# How do we give a rigorous mathematical meaning to expressions like $\delta^4(0)$ or $\lim\limits_{x \to y} \delta^4(x-y)$?

The question is as in the title. In QFT literature, $$\delta^4(0)$$ is said to stand for the volume of entire $$\mathbb{R}^4$$, where $$\delta^4(x)$$ is the $$4-$$dimensional delta function.

Or when defining normal-ordered product of free scalar field operator $$\phi(x)$$ at a coinciding point, they use the limit operation $$$$:\phi^2:(x):=\lim\limits_{x \to y} \Bigl( \phi(x)\phi(y)-iD^+(x-y) \Bigr)$$$$ where $$iD^+(x-y)$$ is a causally supported two-point function made from commutator of $$\phi$$. $$iD^+(x-y)$$ is a tempered distribution and it is written in standard literature that $$iD^+(x-y) \simeq \delta^4(x-y)$$ as $$x \to y$$.

I have been always curious how to make sense of these expressions rigorously. The free scalar field $$\phi(x)$$ is in fact an operator-valued tempered distribution as well. So, every object written above is in fact a distribution. How should we understand their limits written in the form of ordinary functions?

In summary,

1. What does it mathematically mean by "$$\delta^4(0)=$$ the volume of entire $$\mathbb{R}^4$$"?
2. How should I make rigorous sense of expression like $$\lim\limits_{x \to y} \delta^4(x-y)$$?

Could anyone please clarify? I think I am essentially curious about defining a multivariate tempered distribution $$T(x,y)$$ on the thin diagonal $$x=y$$.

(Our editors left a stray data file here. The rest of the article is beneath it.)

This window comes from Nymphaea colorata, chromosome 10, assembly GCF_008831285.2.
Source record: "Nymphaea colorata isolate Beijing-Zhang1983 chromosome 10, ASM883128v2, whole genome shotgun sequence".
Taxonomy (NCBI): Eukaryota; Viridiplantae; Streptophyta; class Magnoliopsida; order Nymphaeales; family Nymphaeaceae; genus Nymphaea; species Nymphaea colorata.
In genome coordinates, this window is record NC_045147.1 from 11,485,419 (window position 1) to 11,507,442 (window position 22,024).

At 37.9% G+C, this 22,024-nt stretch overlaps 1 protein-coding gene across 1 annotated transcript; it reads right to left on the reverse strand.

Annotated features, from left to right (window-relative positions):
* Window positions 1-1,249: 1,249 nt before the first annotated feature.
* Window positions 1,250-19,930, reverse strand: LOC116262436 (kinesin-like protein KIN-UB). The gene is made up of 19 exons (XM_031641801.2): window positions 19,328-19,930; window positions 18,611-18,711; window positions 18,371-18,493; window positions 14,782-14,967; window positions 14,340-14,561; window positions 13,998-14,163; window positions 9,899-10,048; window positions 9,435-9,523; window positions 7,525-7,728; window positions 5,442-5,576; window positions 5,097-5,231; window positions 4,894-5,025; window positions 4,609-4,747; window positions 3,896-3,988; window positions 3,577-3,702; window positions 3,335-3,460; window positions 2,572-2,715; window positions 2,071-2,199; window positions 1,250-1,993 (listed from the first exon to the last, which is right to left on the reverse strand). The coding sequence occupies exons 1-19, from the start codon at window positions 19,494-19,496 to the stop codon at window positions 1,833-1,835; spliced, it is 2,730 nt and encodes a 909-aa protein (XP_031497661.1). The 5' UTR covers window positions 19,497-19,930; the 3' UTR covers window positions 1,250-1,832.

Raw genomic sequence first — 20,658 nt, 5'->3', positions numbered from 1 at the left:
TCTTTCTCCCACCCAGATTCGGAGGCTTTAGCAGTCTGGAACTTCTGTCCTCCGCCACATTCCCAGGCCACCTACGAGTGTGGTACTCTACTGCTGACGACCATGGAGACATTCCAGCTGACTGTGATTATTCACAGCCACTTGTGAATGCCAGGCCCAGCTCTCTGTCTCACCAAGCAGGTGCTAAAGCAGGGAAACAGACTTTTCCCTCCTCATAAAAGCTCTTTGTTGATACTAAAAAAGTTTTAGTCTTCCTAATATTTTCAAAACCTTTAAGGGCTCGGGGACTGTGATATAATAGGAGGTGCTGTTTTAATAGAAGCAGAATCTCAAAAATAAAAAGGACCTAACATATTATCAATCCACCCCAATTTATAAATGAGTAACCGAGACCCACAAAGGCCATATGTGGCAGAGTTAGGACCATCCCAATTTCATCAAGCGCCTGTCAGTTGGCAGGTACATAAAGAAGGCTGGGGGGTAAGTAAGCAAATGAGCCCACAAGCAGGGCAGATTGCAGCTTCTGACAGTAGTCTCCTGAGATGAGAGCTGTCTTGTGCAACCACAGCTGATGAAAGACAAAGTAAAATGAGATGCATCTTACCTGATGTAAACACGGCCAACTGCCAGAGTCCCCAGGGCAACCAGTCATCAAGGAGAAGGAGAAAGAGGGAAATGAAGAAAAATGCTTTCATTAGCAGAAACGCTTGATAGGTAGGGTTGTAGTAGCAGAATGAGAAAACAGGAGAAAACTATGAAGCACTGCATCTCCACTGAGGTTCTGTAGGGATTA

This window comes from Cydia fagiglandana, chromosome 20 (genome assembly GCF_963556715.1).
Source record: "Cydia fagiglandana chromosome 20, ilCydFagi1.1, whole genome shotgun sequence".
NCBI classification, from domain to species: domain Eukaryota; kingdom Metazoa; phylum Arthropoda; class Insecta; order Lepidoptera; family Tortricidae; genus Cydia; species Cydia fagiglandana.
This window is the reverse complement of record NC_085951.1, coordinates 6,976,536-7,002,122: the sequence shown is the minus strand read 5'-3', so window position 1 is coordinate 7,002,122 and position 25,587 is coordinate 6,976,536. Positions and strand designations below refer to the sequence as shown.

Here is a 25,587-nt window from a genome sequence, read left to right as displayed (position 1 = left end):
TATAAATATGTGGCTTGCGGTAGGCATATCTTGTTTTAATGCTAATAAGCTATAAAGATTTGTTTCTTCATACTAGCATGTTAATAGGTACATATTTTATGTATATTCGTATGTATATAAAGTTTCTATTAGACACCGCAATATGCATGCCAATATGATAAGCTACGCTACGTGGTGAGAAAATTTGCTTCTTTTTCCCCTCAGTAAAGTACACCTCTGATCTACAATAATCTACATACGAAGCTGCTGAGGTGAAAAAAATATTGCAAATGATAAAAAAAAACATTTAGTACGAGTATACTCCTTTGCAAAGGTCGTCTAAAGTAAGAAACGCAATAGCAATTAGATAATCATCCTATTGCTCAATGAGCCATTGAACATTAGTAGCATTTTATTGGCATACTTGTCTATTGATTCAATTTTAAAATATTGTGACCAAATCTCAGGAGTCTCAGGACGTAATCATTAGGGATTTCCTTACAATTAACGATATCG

• The book by Streater and Wightman, briefly talks about this on pages 103, 104. I don't have it in front of me, but the green book by Bogoliubov et al should explain that too. Commented May 3, 2023 at 14:53
• You mean the "Introduction to the Theory of Quantized Fields"? Commented May 3, 2023 at 15:06
• @AbdelmalekAbdesselam I forgot to tag you in order for you to get a notice.. I believe the book by Bogoliubov is "Introduction to the Theory of Quantized Fields"? Commented Dec 8, 2023 at 10:57
• No it's not that one. Bogoliubov and Shirkov is more of a theoretical physics book. The one I am talking about is "Introduction to axiomatic quantum field theory" by Bogoliubov Logunov and Todorov which is a mathematical physics book. Note that there is also a kind of follow up "General principles of quantum field theory" by Bogoliubov, Logunov, Oksak and Todorov. Commented Dec 8, 2023 at 15:54

Q1 refers to the identity $$(2\pi)^{-4}\int_{\mathbb{R}^4}e^{i\mathbf{k\cdot x}}d^4 x=\delta^4(\mathbf{k}).$$ So "$$\delta^4(0)=(2\pi)^{-4}$$ times the volume of $$\mathbb{R}^4$$".
My answer to Q2 would be that you want to start from a finite volume $$V=L^4$$ in $$\mathbb{R}^4$$. With periodic boundary conditions the wave vector components are discrete, $$\mathbf{k}\mapsto(2\pi/L)(n_1,n_2,n_3,n_4)$$ with $$n_\alpha\in\mathbb{Z}$$. The delta function $$\delta^4(\mathbf{k}-\mathbf{k}')$$ becomes a Kronecker delta, $$(2\pi)^{-4} V\delta_{n_1-n'_1}\delta_{n_2-n'_2}\delta_{n_3-n'_3}\delta_{n_4-n'_4}$$, and you can take the limit $$\mathbf{k}\rightarrow\mathbf{k}'$$.
• How does the finite volume $V$ and Fourier transform of $\delta^4$ on it have to do with the limit in my Q2? Commented May 3, 2023 at 15:05
• Yes, that is my question. How exactly do I regularize by introducing a finite volume? There is no explicit mention of $\mathbb{R}^4$ in the limit in Q2. Commented May 3, 2023 at 15:26